Finally, the Commission’s statement indicates that the Commission will consult private stakeholders that would be affected by commercial policy measures against third countries adopted under the revised Trade Enforcement Regulation. This statement should be read as seeking to convey the message that the Commission will seek to avoid a situation in which sectors unrelated to a particular trade dispute become entangled or even serve as “collateral damage.” This can be seen as a response to the retaliation in the saga between the United States and the EU regarding two major aerospace companies, which led to many European-based companies feeling sacrificed as a result of a dispute between two trade hegemons to which they were not a party.

The revised Trade Enforcement Regulation entered into force on February 13, 2021, and the Commission is required to review the scope of the regulation within a year after its entry into force.13 It is another instrument in the Commission’s toolbox to strengthen what it has coined its “Open Strategic Autonomy”14 and follows the appointment of Mr. Denis Redonnet as “Chief Trade Enforcement Officer” in July 2020.15

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1 Regulation (EU) 2021/167 of the European Parliament and of the Council of 10 February 2021 amending Regulation (EU) No 654/2014 concerning the exercise of the Union’s rights for the application and enforcement of international trade rules. See https://eur-lex.europa.eu/legal-content/EN/TXT/?uri=celex%3A32021R0167.

2 Mayer Brown Perspective “With Appellate Body (Re)-Appointment Process Blocked, European Commission Proposes Updates to Trade Enforcement Regulation” of December 13, 2019. See https://www.mayerbrown.com/en/perspectives-events/publications/2019/12/with-appellate-body-re-appointment-process-blocked-european-commission-proposes-updates-to-trade-enforcement-regulation.

3 See https://www.europarl.europa.eu/RegData/seance_pleniere/textes_adoptes/provisoire/2021/01-19/0004/P9_TA-PROV(2021)0004_EN.pdf.

4 See Articles 1(2), 1(5)(a), 1(6) and 1(8)(a) of Regulation 2021/167.

5 Recital (10) of Regulation 2021/167.

6 Joint Declaration of the Commission, the Council and the European Parliament on an instrument to deter and counteract coercive actions by third countries. See https://eur-lex.europa.eu/legal-content/EN/TXT/?uri=uriserv%3AOJ.C_.2021.049.01.0001.01.ENG&toc=OJ%3AC%3A2021%3A049%3ATOC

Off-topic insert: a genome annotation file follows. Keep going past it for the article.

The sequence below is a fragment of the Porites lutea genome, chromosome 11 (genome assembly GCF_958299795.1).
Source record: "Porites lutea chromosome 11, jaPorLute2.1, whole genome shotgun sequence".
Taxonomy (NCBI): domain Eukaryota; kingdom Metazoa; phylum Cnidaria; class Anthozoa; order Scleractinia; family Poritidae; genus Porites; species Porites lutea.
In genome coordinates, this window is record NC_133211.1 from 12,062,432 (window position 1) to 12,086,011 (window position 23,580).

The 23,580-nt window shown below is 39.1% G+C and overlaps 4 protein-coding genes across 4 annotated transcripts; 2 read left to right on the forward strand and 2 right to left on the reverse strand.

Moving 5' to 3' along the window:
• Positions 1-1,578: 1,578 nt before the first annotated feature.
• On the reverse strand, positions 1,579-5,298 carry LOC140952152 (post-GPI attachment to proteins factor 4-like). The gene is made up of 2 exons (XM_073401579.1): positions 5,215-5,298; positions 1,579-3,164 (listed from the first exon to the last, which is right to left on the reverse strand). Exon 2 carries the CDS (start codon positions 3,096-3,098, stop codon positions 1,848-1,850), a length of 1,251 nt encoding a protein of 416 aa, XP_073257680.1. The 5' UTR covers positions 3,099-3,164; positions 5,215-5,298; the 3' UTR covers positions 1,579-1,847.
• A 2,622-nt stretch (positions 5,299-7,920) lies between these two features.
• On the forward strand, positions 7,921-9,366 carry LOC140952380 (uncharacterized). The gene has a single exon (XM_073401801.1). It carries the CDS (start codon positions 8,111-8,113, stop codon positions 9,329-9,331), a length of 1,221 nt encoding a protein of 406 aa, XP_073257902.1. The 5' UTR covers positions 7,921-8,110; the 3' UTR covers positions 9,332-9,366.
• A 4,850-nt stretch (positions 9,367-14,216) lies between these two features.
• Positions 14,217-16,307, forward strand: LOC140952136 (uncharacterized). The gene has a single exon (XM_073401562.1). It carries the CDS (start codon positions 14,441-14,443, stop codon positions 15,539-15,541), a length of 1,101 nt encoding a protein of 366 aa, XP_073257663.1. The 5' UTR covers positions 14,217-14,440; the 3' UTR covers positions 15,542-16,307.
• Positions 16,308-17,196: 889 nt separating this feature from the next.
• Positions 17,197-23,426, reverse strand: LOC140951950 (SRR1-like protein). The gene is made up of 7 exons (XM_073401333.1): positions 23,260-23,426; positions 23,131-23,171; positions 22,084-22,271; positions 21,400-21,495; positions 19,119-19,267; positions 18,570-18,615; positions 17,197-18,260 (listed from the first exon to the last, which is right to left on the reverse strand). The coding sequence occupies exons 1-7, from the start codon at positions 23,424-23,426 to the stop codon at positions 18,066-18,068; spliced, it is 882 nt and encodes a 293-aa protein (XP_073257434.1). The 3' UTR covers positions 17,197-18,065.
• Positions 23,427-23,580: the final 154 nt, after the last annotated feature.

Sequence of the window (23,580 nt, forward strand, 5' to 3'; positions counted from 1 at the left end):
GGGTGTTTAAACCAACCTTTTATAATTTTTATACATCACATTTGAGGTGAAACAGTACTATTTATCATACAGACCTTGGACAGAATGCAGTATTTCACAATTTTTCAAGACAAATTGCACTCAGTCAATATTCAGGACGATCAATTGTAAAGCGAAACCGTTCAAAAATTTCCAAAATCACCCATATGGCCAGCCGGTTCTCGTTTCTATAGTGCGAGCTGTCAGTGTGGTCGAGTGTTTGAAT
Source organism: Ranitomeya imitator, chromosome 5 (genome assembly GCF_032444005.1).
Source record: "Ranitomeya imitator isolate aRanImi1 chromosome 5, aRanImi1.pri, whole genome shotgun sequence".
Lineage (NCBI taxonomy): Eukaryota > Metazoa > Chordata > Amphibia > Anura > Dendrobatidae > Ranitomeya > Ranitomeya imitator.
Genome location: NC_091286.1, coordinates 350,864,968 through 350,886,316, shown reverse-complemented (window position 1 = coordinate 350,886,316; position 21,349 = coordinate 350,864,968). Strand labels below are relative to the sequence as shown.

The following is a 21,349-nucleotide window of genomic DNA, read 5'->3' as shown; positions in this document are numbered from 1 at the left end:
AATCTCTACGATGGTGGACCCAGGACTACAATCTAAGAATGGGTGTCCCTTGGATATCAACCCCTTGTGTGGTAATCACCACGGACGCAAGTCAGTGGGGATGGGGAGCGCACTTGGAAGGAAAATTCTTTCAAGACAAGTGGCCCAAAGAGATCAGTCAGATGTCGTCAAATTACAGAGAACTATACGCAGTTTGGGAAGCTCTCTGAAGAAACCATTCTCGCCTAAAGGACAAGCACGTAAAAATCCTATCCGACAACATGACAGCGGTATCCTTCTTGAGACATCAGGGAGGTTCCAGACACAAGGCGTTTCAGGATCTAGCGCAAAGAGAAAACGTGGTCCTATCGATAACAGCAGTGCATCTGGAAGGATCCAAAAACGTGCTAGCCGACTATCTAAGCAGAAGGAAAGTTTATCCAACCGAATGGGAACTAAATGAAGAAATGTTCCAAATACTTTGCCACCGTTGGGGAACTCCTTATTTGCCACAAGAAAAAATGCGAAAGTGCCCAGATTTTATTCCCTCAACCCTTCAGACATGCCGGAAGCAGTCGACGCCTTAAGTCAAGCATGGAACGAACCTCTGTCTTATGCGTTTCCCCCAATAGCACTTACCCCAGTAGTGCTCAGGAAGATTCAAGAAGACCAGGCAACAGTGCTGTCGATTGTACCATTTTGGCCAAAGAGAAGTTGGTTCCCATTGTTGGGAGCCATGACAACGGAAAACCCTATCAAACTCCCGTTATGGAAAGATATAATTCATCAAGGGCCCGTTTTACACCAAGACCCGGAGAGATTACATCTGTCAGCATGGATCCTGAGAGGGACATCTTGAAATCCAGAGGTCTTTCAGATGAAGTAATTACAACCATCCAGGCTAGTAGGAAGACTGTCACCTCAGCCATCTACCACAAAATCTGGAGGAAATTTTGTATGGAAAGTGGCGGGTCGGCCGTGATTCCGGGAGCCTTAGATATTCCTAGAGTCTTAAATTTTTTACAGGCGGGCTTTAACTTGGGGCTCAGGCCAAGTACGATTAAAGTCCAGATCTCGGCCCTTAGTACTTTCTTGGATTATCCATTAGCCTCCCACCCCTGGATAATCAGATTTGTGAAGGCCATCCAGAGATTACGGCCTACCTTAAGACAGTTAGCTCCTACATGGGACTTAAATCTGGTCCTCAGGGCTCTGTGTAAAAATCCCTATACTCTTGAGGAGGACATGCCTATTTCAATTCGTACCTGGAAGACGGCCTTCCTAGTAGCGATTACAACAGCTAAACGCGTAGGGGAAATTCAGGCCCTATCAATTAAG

7 EP, Hearing of Executive Vice-President Valdis Dombrovskis on trade portfolio, October 2, 2020. See https://www.europarl.europa.eu/news/en/press-room/20201001IPR88310/hearing-of-executive-vice-president-valdis-dombrovskis-on-trade-portfolio.

8 Joint Declaration of the European Parliament, the Council and the Commission. See https://eur-lex.europa.eu/legal-content/EN/TXT/?uri=uriserv%3AOJ.C_.2021.049.01.0002.01.ENG&toc=OJ%3AC%3A2021%3A049%3ATOC.

9 Commission declaration on compliance with international law. See https://eur-lex.europa.eu/legal-content/EN/TXT/?uri=uriserv%3AOJ.C_.2021.049.01.0003.01.ENG&toc=OJ%3AC%3A2021%3A049%3ATOC.

10 WTO, EU appeals panel report on EU dumping methodologies, duties on Russian imports. See https://www.wto.org/english/news_e/news20_e/ds494apl_28aug20_e.htm.

11 Declaration of the Commission. See https://eur-lex.europa.eu/legal-content/EN/TXT/?uri=uriserv%3AOJ.C_.2021.049.01.0005.01.ENG&toc=OJ%3AC%3A2021%3A049%3ATOC.

12 Declaration of the Commission. See https://eur-lex.europa.eu/legal-content/EN/TXT/?uri=uriserv%3AOJ.C_.2021.049.01.0005.01.ENG&toc=OJ%3AC%3A2021%3A049%3ATOC.

13 Article 1(9) of Regulation 2021/167.

14 European Commission, Introductory Remarks by Commissioner Phil Hogan at OECD Global Forum on Responsible Business Conduct, 19 May 2020. See https://ec.europa.eu/commission/commissioners/2019-2024/hogan/announcements/introductory-remarks-commissioner-phil-hogan-oecd-global-forum-responsible-business-conduct_en.

15 See https://ec.europa.eu/commission/presscorner/detail/es/mex_20_1407.